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IMF gathers in quake-battered Indonesia to focus on global economic tremors

Finance ministers central bankers from 180 countries are expected to attend

By AFP - Oct 07,2018 - Last updated at Oct 07,2018

This handout photo taken and released by the International Monetary Fund (IMF) on Sunday shows IMF Managing Director Christine Lagarde (2nd right), Indonesia Bank Governor Perry Warjiyo (2nd left), Indonesia's Finance Minister Sri Mulyani Indrawati (right) and Indonesian Minister Luhut Binsar Pandjaitan (3rd left) holding up their coral fragments that they built to help rehabilitate the threatened coral reefs, ahead of the start of the 2018 IMF/World Bank annual meetings in Nusa Dua on the Indonesian resort island of Bali (AFP photo)

BALI, INDONESIE — Rising protectionism, vulnerable emerging markets and record debt levels —- the International Monetary Fund (IMF) holds its annual meeting this week in earthquake-stricken Indonesia, as it shines a light on tremors in the global economy.

Finance ministers and central bankers from 180 countries will be among 32,000 attendees in Bali for the annual meeting of the IMF and World Bank, which takes place every three years outside of Washington. The gathering will be held from Tuesday to Sunday. 

The resort island of Bali is 1,125 kilometres from Palu, the city on Sulawesi that wracked by an earthquake and tsunami on September 28 that left more than 1,500 dead and 1,000 missing.

Despite the distance, security is a major concern for Indonesian organisers. 

Bali experienced a series of volcanic eruptions over the summer, while the neighbouring island of Lombok was struck by a string of deadly earthquakes.

If there is an earthquake, Jakarta recommends participants stay in the conference centre, which, like many hotels in Bali, is built to withstand such seismic events. 

In case of tsunami risk, attendees would be evacuated to a nearby building.

But the focus of the meeting is averting economic rather than natural disasters.

The trade war launched by US President Donald Trump against China, along with disputes with allies like the European Union, Mexico and Canada, is a key source of concern. 

The dispute caused a proliferation of protectionist measures in recent months that is weighing more and more on international trade. 

 

 Risks materialise 

 

Trump has imposed tariffs on $250 billion of annual imports from China, to try to pressure Beijing to change trade policies he calls unfair, including theft of American technology.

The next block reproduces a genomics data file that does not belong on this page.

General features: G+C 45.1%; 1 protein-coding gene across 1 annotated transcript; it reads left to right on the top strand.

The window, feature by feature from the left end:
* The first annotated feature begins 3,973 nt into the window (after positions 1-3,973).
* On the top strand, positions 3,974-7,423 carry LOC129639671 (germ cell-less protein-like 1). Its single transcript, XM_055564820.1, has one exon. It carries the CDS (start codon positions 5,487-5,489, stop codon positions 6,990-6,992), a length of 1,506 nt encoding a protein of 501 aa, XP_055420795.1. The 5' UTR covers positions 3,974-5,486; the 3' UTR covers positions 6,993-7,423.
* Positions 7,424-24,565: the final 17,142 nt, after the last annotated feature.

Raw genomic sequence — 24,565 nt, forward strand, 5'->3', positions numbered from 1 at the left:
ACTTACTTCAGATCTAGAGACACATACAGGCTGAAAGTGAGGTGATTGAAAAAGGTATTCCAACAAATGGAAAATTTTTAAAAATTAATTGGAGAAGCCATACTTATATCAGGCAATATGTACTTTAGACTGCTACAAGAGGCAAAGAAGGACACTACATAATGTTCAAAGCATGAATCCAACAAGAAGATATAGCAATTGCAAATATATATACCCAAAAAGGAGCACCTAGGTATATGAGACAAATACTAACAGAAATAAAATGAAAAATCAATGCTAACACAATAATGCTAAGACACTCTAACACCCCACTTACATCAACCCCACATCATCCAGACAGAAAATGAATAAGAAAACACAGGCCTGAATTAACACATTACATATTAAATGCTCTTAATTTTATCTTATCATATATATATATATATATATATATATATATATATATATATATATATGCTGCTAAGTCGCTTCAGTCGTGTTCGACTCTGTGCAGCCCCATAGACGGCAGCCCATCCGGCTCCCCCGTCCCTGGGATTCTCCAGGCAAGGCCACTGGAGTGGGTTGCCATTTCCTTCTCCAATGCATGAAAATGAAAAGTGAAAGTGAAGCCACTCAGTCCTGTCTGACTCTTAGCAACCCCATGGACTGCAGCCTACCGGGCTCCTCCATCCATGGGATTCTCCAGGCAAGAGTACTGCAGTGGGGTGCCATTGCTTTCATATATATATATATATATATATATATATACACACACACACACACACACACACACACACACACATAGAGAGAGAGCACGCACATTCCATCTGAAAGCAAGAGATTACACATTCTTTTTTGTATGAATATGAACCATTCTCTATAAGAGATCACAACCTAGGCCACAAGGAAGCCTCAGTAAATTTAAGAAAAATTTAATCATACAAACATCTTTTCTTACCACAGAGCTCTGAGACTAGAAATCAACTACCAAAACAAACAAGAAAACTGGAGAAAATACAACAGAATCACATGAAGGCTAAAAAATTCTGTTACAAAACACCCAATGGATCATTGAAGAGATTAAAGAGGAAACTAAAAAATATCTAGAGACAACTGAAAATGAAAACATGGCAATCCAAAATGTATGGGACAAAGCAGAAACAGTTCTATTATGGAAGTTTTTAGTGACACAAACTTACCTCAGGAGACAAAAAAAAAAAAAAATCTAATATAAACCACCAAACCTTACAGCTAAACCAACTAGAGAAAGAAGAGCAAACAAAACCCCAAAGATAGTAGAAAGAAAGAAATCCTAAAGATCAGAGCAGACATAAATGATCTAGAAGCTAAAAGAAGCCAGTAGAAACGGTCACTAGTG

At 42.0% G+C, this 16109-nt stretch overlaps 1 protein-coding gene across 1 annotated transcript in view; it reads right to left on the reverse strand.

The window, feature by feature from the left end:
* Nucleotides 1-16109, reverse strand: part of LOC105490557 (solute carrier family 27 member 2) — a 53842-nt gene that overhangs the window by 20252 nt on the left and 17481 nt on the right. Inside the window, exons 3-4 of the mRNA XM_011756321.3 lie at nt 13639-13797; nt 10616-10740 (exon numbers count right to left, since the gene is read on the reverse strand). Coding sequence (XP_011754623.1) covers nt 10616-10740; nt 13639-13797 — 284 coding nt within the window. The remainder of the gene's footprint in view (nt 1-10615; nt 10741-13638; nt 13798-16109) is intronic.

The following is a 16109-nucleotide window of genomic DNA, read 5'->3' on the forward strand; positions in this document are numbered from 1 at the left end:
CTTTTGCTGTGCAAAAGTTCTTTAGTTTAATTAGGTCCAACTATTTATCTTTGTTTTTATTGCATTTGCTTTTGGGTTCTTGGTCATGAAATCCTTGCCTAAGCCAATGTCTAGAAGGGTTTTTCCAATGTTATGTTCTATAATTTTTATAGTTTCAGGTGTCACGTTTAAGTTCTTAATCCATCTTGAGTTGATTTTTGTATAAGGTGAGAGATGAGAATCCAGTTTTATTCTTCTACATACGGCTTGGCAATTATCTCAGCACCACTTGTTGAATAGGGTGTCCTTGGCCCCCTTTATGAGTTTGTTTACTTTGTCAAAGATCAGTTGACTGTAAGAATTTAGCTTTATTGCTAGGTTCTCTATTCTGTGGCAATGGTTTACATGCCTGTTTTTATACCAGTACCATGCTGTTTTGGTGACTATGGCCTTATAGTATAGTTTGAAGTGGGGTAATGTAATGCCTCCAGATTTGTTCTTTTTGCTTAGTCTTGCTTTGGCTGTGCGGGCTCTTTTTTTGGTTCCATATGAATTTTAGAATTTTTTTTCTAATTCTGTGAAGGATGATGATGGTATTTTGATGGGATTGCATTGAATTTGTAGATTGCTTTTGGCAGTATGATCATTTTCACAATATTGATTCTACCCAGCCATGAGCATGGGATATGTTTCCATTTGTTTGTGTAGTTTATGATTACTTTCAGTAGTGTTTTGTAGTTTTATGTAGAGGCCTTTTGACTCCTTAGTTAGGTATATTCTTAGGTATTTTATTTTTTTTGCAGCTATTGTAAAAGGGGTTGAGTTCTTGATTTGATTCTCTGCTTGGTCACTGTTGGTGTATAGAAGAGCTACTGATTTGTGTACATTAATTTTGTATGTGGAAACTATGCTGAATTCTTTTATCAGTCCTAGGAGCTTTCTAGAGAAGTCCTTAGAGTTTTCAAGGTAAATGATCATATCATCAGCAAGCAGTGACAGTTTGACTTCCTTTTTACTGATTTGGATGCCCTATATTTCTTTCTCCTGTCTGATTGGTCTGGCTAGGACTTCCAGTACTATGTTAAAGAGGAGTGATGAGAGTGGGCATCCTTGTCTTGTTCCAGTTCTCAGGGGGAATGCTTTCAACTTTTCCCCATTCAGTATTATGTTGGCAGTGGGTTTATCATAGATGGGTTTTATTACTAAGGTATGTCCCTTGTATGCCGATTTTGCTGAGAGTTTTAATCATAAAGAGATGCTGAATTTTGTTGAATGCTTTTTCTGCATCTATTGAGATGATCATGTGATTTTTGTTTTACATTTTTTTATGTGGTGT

Beijing countered by imposing punitive duties on $110 billion of US products.

Washington also has imposed steep tariffs on steel, aluminum, washing machines and solar panels, drawing retaliation from Canada, Mexico, China and others.

Like the Organisation for Economic Cooperation and Development which lowered its economic growth forecast for the world economy to 3.7 per cent for 2018, IMF chief Christine Lagarde signaled the fund would cut the outlook which in July stood at 3.9 per cent.

After sounding the alarm in recent years about threats to the global economy, Lagarde said last week "some of those risks have begun to materialise" and "there are signs that global growth has plateaued".

The rise in trade barriers is slowing trade, and dampening investment and manufacturing as uncertainty increases, she said.

She repeated the warning about rising debt levels which "reached an all-time high of $182 trillion — almost 60 per cent higher than in 2007".

That creates concerns for emerging market economies which will come under increased pressure as the US central bank raises interest rates, while investors are likely to pull out of those markets seeking higher returns.

Argentina and Turkey already have been hit by headwinds, seeing their currencies collapse and forcing Buenos Aires to go the IMF for help.

The fund recently increased support for Argentina by $7 billion to $57 billion in exchange for tough economic policy reforms, although the loan has not yet been approved by the IMF board.

But economist Monica de Bolle of the Peterson Institute for International Economics said Brazil was likely to see market turbulence next year and South Africa is vulnerable as well.

"This is not going to end well," de Bolle said of the emerging market outlook.

There could be broader repercussions in the event China's economic engine slows sharply amid the trade confrontation. 

Group of 20 finance ministers also are due to meet in Bali on the sidelines of the IMF meeting to discuss topics such as US sanctions against Iran or taxes on digital giants. This will the last meeting prior to the leaders' summit in Buenos Aires at the end of November.

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